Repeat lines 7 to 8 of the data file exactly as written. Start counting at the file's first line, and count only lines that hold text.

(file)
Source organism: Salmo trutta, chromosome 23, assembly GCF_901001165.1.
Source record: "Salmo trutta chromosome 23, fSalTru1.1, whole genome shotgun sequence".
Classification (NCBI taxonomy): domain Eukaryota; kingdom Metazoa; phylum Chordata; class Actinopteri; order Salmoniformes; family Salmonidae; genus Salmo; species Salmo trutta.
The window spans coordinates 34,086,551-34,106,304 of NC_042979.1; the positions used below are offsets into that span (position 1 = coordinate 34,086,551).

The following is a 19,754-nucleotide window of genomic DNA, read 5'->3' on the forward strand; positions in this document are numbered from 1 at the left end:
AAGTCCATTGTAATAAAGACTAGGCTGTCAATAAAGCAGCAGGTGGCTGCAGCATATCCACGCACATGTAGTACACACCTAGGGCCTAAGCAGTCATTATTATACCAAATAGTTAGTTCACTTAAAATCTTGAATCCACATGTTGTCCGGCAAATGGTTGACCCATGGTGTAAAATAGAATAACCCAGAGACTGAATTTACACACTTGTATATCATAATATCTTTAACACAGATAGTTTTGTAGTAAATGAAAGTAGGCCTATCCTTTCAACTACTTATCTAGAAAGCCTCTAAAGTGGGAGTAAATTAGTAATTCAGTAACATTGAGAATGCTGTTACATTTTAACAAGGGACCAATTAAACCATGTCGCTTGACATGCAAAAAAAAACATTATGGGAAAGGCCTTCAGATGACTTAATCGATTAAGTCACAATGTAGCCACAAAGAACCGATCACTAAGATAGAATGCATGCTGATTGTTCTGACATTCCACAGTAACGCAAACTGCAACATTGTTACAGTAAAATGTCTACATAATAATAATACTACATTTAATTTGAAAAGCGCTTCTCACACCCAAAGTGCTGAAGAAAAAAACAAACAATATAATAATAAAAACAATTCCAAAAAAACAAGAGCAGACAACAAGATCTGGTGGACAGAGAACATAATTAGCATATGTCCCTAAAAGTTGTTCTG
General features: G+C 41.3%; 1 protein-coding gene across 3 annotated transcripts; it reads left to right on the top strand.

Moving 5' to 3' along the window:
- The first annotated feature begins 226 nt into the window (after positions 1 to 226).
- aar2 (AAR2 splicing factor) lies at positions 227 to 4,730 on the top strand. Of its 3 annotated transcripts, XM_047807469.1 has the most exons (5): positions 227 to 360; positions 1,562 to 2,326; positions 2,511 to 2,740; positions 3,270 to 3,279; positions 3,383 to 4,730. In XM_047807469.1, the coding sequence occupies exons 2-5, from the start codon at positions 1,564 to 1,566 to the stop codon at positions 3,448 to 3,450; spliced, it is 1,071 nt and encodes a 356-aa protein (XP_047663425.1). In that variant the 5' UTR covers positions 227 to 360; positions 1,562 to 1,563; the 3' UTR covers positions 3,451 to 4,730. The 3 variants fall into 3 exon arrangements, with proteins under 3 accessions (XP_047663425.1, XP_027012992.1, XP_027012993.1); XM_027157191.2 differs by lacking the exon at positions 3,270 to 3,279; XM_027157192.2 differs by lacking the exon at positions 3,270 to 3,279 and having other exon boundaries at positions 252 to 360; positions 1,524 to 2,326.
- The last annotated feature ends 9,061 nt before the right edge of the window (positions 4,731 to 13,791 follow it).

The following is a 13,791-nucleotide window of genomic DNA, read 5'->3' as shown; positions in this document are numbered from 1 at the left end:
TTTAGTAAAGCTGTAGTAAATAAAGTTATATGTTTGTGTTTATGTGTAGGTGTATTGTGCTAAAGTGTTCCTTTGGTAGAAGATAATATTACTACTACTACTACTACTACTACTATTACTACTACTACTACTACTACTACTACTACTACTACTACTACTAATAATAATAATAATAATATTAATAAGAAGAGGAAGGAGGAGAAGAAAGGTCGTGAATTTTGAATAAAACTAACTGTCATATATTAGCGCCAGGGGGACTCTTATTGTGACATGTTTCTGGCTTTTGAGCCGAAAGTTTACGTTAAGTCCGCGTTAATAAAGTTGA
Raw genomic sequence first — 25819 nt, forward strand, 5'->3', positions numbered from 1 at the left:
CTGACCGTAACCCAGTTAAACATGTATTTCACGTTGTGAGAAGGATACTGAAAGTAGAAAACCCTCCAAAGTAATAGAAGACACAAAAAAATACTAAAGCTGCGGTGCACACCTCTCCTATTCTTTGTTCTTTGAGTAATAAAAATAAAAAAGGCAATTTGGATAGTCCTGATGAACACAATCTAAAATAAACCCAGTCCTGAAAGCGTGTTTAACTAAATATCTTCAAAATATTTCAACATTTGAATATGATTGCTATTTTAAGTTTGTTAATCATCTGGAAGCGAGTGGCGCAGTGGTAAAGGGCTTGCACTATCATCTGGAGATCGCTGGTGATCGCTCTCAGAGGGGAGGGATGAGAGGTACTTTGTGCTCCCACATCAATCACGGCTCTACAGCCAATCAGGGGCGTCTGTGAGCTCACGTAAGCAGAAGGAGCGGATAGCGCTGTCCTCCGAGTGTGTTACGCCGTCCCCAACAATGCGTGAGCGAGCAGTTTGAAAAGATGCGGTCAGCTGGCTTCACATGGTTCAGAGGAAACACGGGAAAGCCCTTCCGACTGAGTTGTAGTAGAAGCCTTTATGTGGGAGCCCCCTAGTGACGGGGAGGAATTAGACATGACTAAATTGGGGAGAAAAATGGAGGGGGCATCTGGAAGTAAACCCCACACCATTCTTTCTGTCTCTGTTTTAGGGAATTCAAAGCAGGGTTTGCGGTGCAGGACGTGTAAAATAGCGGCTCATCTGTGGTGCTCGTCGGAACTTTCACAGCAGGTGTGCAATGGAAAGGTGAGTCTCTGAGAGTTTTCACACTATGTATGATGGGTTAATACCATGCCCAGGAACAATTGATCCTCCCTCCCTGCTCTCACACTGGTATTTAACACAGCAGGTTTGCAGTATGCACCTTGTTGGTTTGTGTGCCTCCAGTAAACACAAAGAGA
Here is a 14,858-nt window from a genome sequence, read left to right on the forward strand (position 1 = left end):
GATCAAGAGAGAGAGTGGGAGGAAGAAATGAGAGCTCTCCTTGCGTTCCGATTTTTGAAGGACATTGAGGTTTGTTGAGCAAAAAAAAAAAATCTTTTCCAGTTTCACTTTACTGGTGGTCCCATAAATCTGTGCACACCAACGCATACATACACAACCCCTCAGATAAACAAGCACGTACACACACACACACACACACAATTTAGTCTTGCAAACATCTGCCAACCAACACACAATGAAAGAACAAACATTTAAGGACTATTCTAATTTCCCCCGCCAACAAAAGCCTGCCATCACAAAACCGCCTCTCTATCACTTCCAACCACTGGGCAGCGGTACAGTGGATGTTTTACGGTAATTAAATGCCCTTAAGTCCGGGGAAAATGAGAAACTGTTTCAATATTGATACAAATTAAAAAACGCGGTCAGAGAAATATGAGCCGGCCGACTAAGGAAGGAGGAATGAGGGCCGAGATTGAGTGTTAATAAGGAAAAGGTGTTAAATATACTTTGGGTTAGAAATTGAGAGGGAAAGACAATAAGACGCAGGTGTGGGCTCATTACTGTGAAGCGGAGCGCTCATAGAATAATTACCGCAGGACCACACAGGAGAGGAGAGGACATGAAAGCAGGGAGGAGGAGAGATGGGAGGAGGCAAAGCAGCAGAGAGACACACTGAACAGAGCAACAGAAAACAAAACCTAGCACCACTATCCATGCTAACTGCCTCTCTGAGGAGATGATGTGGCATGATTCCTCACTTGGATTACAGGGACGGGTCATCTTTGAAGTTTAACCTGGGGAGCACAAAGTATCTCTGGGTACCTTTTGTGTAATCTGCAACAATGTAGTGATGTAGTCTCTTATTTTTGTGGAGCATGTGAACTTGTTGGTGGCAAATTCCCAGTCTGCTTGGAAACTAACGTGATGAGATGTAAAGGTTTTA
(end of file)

General features: G+C 41.3%; 1 protein-coding gene across 3 annotated transcripts; it reads left to right on the top strand.

Moving 5' to 3' along the window: